About Weather Radar
Weather radar (also known as meteorological radar) are used around the world to monitor and predict weather. They are invaluable for day-to-day forecasting as well as detecting extreme storms and even monitoring climate change.
Weather radar operate by emitting an electromagnetic pulse that is reflected by precipitation and clouds. This leads to an ‘echo’ that is detected by the radar when the reflected pulse is received. Certain types of weather radar are also able to estimate the wind speed.
Impact of Wind Turbines
Wind turbines can affect weather radar by interacting with the electromagnetic pulse that is intended to detect precipitation. The two main issues  are:
- Beam blocking – whereby the turbines physically obstruct the radar signal reducing its ability to detect precipitation beyond the turbines.
- Reflection – whereby the emitted electromagnetic pulse is reflected by the turbines. The echo is then displayed on the radar screen where it can look like intense precipitation.
As ever more wind farms are built, potential impacts on weather radar become a greater issue. This is in part due to cumulative impacts and the fact that more and more locations are being explored for the siting of wind developments.
It is also a fact that good wind turbine sites also make for good weather radar sites, i.e. elevated terrain, away from densely populated areas and good connectivity to the national grid.
Weather radar are generally sited to form a network that has maximum coverage i.e. it tries to be able to detect as much as possible, increasing the chances that new wind turbines could have an impact.
The figure below shows the weather radar locations  in the United States.
The safeguarding approach for wind turbines near weather radar varies from country to country. OPERA is a European organisation that provides a platform for exchanging weather radar expertise. It made a recommendation  in 2010 that wind turbines should not be sited within 5km of a C-Band weather radar and that a study should be carried out for any proposed wind turbines within 20km of a C-Band radar.
Different countries may employ different safeguarding distances. Furthermore, some countries (including the UK) have adopted the OPERA recommendation but state that within 5km, concerns would be significant and mitigation would be necessary . This is not the same as saying that turbines cannot be built at such ranges.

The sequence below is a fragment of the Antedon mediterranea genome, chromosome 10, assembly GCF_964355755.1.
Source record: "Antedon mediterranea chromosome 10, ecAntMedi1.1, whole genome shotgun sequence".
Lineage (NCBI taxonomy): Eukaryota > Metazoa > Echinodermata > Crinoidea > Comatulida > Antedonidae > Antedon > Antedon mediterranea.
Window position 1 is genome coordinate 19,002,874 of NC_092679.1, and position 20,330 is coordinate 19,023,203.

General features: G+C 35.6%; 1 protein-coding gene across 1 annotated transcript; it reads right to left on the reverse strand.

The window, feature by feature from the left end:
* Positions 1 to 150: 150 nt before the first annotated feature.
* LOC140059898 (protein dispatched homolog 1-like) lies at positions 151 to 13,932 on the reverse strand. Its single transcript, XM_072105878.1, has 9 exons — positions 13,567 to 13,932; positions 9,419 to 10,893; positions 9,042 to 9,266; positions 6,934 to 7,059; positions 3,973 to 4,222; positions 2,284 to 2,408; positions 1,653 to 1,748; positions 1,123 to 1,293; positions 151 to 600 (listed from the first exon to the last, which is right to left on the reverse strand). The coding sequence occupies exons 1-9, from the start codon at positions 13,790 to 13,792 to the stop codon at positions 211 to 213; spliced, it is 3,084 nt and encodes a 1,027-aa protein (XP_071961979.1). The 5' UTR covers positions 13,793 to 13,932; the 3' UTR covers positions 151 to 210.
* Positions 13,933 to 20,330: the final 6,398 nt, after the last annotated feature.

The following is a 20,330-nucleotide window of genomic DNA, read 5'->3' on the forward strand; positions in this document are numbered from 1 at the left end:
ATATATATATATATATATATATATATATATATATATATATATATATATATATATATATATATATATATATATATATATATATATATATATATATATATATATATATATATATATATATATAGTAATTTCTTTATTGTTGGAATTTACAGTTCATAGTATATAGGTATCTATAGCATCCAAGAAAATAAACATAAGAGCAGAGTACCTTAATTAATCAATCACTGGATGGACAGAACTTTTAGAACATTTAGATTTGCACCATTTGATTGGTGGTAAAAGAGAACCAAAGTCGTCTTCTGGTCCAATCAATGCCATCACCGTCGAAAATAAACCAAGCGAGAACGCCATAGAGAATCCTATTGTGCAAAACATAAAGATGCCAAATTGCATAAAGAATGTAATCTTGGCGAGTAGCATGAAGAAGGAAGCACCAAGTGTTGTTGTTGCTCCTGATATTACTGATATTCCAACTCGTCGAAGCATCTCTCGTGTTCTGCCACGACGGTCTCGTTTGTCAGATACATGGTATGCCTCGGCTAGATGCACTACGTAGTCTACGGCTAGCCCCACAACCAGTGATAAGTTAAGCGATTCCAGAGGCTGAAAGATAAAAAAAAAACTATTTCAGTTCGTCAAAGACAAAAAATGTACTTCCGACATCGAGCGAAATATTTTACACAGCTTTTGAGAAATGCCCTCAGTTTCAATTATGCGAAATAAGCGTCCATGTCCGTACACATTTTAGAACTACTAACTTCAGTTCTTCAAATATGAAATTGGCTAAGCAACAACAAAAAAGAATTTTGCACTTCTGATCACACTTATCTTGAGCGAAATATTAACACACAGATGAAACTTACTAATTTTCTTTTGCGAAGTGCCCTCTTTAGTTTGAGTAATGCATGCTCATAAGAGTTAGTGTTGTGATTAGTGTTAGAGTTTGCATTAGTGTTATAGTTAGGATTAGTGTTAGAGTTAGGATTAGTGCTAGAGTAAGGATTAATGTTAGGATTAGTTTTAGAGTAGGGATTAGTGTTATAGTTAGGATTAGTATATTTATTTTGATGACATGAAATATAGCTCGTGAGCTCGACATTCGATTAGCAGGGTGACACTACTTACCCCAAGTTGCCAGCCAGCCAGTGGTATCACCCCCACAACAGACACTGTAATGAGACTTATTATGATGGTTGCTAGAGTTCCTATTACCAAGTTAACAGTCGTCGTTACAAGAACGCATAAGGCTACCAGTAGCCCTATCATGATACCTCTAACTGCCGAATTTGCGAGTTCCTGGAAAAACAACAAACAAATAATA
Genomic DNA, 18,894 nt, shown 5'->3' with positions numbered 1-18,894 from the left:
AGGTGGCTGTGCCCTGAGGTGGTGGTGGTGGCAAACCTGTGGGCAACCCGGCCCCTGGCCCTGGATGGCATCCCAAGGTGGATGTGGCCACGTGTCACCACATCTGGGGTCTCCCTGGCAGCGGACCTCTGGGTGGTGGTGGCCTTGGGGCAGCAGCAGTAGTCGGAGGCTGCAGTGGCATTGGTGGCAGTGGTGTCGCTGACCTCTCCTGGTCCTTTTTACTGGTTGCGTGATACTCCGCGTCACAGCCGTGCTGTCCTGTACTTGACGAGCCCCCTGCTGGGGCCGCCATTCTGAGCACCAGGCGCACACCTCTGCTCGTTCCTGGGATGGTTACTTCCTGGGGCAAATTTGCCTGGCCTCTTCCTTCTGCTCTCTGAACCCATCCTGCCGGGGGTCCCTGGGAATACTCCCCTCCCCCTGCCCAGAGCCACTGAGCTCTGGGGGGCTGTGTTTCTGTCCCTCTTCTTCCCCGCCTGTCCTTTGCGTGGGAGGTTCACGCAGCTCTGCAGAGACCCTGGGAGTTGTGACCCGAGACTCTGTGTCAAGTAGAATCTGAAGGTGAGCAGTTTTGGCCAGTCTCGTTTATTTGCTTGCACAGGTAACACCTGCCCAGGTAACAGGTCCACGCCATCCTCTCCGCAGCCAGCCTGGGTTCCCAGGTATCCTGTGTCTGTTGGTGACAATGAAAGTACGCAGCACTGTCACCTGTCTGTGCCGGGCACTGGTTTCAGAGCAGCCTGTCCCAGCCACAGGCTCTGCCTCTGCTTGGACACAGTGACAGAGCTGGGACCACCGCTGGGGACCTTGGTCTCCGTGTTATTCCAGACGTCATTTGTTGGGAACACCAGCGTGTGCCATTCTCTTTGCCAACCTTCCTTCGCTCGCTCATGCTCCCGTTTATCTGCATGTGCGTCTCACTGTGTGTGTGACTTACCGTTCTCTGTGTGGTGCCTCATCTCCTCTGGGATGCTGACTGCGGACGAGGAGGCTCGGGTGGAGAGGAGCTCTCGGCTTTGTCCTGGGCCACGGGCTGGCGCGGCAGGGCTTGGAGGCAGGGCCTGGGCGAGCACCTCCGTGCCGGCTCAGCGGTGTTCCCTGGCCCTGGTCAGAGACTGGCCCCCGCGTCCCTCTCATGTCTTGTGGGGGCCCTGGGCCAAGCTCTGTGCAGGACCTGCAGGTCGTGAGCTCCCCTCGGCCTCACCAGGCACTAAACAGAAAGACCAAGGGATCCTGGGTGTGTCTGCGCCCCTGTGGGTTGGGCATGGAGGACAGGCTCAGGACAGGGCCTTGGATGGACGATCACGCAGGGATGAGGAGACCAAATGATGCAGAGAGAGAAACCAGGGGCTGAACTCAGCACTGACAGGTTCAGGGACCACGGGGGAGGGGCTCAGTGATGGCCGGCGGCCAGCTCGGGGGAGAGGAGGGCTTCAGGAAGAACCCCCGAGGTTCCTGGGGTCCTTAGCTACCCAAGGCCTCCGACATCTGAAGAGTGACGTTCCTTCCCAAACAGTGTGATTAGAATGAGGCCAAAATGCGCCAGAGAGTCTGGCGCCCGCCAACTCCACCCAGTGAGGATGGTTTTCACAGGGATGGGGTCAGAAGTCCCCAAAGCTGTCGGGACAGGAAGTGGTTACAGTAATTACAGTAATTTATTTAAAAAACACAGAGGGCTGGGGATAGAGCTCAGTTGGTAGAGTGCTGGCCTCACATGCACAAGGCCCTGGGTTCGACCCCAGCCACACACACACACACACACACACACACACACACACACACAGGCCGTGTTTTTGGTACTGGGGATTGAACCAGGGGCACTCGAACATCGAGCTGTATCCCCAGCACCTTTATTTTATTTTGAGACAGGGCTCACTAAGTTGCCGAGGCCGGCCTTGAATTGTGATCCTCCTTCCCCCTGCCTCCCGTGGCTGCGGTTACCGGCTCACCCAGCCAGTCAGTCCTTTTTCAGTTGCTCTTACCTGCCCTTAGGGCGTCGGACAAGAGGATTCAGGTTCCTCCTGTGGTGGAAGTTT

There are mitigation options for cases where turbines stand to affect weather radar. These include modification of the layout, adjustment of the turbine dimensions or changes to the radar itself.
It has been reported  that Environment Canada is preparing to implement new radar technology to address the wind farm clutter issue.
There are measures that can be taken to prevent issues, including siting turbines at an appropriate distance or ensuring the elevation of the blades is below the radar main beam. It is important to be aware of the location of your wind turbines relative to any weather radar and how this fits in with a particular country’s safeguarding stance.
 UK Met Office, 2012, Met Office guidelines for wind farm developers
 Data from National Oceanic and Atmospheric Administration, http://www.nws.noaa.gov/. Projected onto Google Earth Image. US Dept of State Geographer, Data SIO, NOAA, U.S. Navy, NGA, GEBCO, © 2014 Google, Image Landsat.
 Statement of the OPERA group on the cohabitation between weather radars and wind turbines
 UK Met Office website – safeguarding map
 http://www.therecord.com/news-story/4752716-environment-canada-tests-radar-software-to-combat-wind-farm-clutter/ – Last accessed 17th September 2014.